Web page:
The World According to DISC: We Are Who We Are
Here are some words you've probably never heard (or said):
"You have got a great personality. You should be an accountant" (or engineer or programmer or dentist or in one of those other technical professions).
Based on this logic, great personalities must be reserved for salespeople, entertainers, motivational speakers.
On the other hand, individuals with "zero personality" should be locked away in Dilbert-like cubicles far away from customers and clients and the rest of the world.
Okay, so we know we have great personalities and zero personalities and even the right personalities. There must be other personalities out there, too. If there is a great one, there must be the horrible counterpart. And if someone is a zero, where is the lucky person who has all the personality?
Each of you likely recognizes a boss, co-worker, friend or even a family member who fits each of these personalities. But are these descriptions accurate? If you're not sure, just reflect back to that blind date with the "great personality" or the time you were accused of having the "problem personality".
What does it mean when people talk about personality?
Personality is typically defined as the unique bundle of motivations, attitudes and behaviors that make each of us who we are.
One individual's bundle may be outgoing, creative, and excitable and another is reserved, organized, and calm.
But when the quiet speak and the assertive are tamed, do aliens suddenly take over their bodies to do these weird things?
Can people actually change their personalities so easily?
No, not really.
When you observe changes like these, you typically are observing behaviors.
Behaviors describe how individuals react to specific situations like problems, people, pace of environment and procedures.
People, when willing and able, can adapt and modify their behavior easily but can personalities be changed?
Overwhelmingly, the consensus is that personalities rarely change after adolescence and when change does happen it happens slowly.
For example: Your salesperson refuses to work your database and call prospects and clients. He has been "diagnosed" as having call reluctance. You invest thousands in training, provide coaching and phone scripts, and add sales incentives. Maybe, just maybe his behavior will change.
But will this change stick? Not likely. If it does, how long will it be until the core personality shows through again or the individual burns out?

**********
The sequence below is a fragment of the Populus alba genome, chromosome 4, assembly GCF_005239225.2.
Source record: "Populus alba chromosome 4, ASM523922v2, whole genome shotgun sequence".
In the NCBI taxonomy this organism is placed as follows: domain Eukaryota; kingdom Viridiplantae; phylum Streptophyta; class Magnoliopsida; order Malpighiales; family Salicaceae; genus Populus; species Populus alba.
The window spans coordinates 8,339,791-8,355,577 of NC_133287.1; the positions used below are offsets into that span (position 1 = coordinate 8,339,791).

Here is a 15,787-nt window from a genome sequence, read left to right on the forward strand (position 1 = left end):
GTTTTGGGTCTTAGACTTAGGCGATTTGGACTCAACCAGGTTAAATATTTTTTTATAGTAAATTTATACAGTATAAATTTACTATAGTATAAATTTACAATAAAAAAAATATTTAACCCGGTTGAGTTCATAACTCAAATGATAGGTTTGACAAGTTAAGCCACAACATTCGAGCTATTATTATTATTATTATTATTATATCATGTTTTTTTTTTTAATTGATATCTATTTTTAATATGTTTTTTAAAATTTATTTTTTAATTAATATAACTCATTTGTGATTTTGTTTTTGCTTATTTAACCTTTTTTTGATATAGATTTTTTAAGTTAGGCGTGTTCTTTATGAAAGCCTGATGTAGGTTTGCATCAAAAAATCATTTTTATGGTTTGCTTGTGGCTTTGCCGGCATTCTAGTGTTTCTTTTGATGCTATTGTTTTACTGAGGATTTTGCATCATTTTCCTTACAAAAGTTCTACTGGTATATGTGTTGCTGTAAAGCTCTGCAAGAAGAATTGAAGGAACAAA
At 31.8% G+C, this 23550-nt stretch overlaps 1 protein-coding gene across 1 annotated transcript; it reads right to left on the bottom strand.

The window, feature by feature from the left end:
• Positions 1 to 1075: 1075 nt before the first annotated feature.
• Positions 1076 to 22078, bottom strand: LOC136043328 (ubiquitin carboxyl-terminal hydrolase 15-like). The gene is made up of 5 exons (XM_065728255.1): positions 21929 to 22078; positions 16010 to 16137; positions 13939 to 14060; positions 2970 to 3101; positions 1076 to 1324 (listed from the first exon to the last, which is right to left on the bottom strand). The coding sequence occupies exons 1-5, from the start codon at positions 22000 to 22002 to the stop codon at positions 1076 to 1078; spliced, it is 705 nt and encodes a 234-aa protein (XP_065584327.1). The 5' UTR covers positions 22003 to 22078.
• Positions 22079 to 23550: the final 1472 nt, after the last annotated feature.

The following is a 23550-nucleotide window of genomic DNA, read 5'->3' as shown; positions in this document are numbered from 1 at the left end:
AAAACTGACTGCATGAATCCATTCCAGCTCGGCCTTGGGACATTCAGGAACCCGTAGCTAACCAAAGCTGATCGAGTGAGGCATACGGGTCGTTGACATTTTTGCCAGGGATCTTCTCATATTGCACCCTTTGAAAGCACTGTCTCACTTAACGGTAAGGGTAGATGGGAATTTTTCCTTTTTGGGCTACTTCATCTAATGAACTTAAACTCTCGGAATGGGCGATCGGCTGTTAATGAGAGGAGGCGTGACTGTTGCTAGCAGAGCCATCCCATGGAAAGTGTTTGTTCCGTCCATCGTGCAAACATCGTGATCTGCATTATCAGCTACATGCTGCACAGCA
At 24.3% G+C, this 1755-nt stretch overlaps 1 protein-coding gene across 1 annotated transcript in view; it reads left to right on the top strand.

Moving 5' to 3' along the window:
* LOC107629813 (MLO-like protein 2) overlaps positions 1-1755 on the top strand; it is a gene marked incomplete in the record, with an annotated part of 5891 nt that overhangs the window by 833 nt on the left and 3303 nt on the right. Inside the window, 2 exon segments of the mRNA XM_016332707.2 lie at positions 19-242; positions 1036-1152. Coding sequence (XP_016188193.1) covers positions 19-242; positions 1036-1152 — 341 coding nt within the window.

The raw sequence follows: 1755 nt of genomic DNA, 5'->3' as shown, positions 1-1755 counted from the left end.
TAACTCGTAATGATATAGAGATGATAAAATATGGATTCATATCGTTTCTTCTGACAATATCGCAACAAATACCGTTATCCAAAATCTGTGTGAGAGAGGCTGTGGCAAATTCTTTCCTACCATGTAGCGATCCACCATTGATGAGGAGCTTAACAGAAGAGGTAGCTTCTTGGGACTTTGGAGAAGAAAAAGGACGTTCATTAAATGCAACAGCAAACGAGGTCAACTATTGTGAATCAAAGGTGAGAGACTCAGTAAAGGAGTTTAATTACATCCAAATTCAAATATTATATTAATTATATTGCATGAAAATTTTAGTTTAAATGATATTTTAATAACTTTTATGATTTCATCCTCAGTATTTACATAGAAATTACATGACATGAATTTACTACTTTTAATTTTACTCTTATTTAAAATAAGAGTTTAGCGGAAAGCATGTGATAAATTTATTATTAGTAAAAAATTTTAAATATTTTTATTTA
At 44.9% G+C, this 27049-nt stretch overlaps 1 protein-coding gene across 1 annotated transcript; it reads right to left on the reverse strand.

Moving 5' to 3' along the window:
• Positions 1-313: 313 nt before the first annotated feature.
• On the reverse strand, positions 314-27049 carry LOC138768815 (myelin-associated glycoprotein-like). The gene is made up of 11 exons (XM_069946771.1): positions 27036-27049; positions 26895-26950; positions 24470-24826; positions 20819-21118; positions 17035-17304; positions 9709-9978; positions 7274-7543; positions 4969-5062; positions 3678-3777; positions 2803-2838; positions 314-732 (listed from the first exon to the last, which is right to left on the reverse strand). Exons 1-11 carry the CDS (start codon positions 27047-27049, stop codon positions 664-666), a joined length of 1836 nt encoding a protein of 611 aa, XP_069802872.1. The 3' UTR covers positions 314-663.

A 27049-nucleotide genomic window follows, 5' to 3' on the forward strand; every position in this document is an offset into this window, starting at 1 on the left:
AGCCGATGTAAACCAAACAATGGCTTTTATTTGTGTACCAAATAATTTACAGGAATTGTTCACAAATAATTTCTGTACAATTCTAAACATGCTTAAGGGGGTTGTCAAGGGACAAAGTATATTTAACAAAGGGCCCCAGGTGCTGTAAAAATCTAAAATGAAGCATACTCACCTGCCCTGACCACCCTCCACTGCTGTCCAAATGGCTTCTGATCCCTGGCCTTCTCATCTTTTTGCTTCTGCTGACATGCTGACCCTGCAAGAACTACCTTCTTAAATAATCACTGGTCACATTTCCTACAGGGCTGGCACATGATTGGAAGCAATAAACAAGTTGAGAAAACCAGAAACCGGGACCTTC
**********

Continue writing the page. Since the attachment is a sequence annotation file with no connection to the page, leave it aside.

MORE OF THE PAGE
When it comes to the workplace, behaviors are like the wrapping on the gift.
Sometimes the shape of the box and the design of the paper give hints to what is inside. Many times the gift inside turns out to be something totally unexpected.
What is happening as a result of many of today's hiring and succession decisions is that managers are making decisions based on the "gift wrap".
After the gift is unwrapped and the proverbial honeymoon is over, all that is left is what's inside - the personality. And many managers are wishing they kept the receipts because they are now stuck with very expensive unwanted gifts.
Personality assessment is saving managers the enormous expense, heartache and embarrassment of hiring a "great personality" only to find out who they really hired was a "zero" or worse, the infamous "problem personality".
Assessments are becoming widely accepted due to their usefulness in finding out who a person really is and how they will fit an environment, a team, or a job.
Assessment tools help separate the achievers from the do-ers, the risk-takers from the risk averse, the outgoing from the reserved, and the relaxed from the easily excitable. They help predict if an individual will adapt or even lead change, display leadership or sales ability, or benefit from coaching and development.
When looking to build an organization of people with the "right stuff", think personality.
Breakthroughs in technologies and volumes of empirical research are beginning to crack the code for identifying and developing peak performers.